Influenza is currently a grave concern for governments and health organisations around the world. The worry is the potential for highly virulent bird flu strains, such as H5N1, to develop the ability to infect humans easily. New drugs and vaccines to halt the spread of the virus are badly needed. Now one of the tactics used by influenza virus to take over the machinery of infected cells has been laid bare by structural biologists at the European Molecular Biology Laboratory (EMBL) and the joint Unit of Virus Host-Cell Interaction of EMBL, the University Joseph Fourier and National Centre for Scientific Research (CNRS), in Grenoble, France. In the current issue of Nature Structural and Molecular Biology they publish a high-resolution image of a key protein domain whose function is to allow the virus to multiply by hijacking the host cell protein production machinery. The findings open the way for the design of new drugs to combat future influenza pandemics.
Upon infection the influenza virus starts multiplying in the cells of its host. One protein that is crucial in this process is the viral polymerase - the enzyme that copies its genetic material and helps to produce more viruses. One component of the polymerase, called PB2, plays a key role in stealing an important tag from host cell RNA molecules to direct the protein production machinery towards the synthesis of viral proteins. Researchers of the groups of Stephen Cusack and Darren Hart at EMBL Grenoble have identified the PB2 domain responsible for binding the tag, produced crystals of it and examined them with the powerful X-ray beams of the European Synchrotron Radiation Facility (ESRF).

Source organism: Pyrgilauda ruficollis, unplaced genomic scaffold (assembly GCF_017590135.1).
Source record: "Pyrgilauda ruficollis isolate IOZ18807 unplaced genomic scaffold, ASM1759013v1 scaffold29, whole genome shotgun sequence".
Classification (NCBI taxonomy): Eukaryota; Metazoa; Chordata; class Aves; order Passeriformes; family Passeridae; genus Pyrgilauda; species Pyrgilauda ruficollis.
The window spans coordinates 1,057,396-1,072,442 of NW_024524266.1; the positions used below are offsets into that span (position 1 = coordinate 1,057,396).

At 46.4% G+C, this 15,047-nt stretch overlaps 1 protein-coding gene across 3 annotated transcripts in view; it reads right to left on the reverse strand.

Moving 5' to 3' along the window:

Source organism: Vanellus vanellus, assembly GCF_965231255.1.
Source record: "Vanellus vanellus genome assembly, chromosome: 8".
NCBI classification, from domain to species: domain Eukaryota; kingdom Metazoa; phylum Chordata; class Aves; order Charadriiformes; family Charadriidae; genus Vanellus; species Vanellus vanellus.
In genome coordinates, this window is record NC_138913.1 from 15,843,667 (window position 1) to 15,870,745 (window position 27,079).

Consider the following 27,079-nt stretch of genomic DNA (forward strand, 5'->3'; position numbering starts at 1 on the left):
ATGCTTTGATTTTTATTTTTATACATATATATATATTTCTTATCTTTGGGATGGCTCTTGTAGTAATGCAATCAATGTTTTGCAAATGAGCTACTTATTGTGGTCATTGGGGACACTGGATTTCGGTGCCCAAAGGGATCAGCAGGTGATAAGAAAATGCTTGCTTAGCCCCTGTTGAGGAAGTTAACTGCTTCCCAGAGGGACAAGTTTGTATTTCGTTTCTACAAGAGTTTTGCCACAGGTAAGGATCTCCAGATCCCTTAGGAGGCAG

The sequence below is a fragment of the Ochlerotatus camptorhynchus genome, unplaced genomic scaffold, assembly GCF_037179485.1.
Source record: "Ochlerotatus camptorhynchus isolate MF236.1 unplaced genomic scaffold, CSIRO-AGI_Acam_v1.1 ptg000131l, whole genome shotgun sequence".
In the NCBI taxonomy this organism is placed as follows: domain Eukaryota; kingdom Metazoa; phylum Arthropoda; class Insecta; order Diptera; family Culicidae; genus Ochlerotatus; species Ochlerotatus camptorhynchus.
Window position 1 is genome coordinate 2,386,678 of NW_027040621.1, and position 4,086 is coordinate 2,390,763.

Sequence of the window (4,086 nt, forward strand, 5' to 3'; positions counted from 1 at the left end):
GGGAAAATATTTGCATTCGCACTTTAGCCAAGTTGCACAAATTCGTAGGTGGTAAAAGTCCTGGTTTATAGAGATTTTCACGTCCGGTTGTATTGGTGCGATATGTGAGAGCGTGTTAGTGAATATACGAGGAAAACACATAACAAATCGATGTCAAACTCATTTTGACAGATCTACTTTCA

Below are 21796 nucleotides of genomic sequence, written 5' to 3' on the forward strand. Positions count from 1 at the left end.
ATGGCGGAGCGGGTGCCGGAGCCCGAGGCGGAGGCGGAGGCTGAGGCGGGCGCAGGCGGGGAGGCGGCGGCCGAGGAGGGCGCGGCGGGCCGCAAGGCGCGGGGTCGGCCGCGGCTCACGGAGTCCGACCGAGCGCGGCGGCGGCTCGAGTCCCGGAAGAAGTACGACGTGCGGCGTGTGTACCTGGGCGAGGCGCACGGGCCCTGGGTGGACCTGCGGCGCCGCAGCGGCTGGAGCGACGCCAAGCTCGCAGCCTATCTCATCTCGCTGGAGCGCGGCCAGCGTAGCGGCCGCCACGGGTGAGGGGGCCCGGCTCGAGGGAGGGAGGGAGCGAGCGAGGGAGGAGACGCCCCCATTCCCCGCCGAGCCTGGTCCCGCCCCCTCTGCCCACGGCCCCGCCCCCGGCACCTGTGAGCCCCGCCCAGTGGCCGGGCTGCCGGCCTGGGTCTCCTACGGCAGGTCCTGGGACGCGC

"Viruses are masters of cunning when it comes to hijacking the normal functioning of the host cell. The influenza virus steals a password from host messenger RNAs, molecules that carry the instructions for protein production, and uses it to gain access to the cell's protein-making machinery for its own purposes," says Cusack.
The password is a short extra piece of RNA, a modified RNA base called a 'cap', which must be present at the beginning of all messenger RNAs (mRNAs) to direct the cell's protein-synthesis machinery to the starting point. The viral polymerase binds to host cell mRNA via its cap, cuts the cap off and adds it to the beginning of its own mRNA - a process known as 'cap snatching'. The capped viral mRNA can then be recognised by the host cell machinery allowing viral proteins to be made, at the expense of host cell proteins.
The atomic resolution image the EMBL scientists generated of a PB2 domain bound to a cap reveals for the first time the individual amino acids responsible for recognising this special structure. The central interaction is a sandwich with two PB2 amino acids stacking either side of the cap. Whilst this recognition mechanism is similar to other cap-binding proteins, its structural details are distinct. Collaborators at the Centro Nacional de Biotecnologia in Madrid showed that disruption of the PB2 cap-binding site prevents the influenza virus from replicating.
"These findings suggest that the PB2 cap-binding site is a very promising target for anti-influenza drugs," Hart says. "Our new structural insights will help us design mimics of the cap that would inhibit viral replication and hence reduce the spread of virus and the severity of the infection."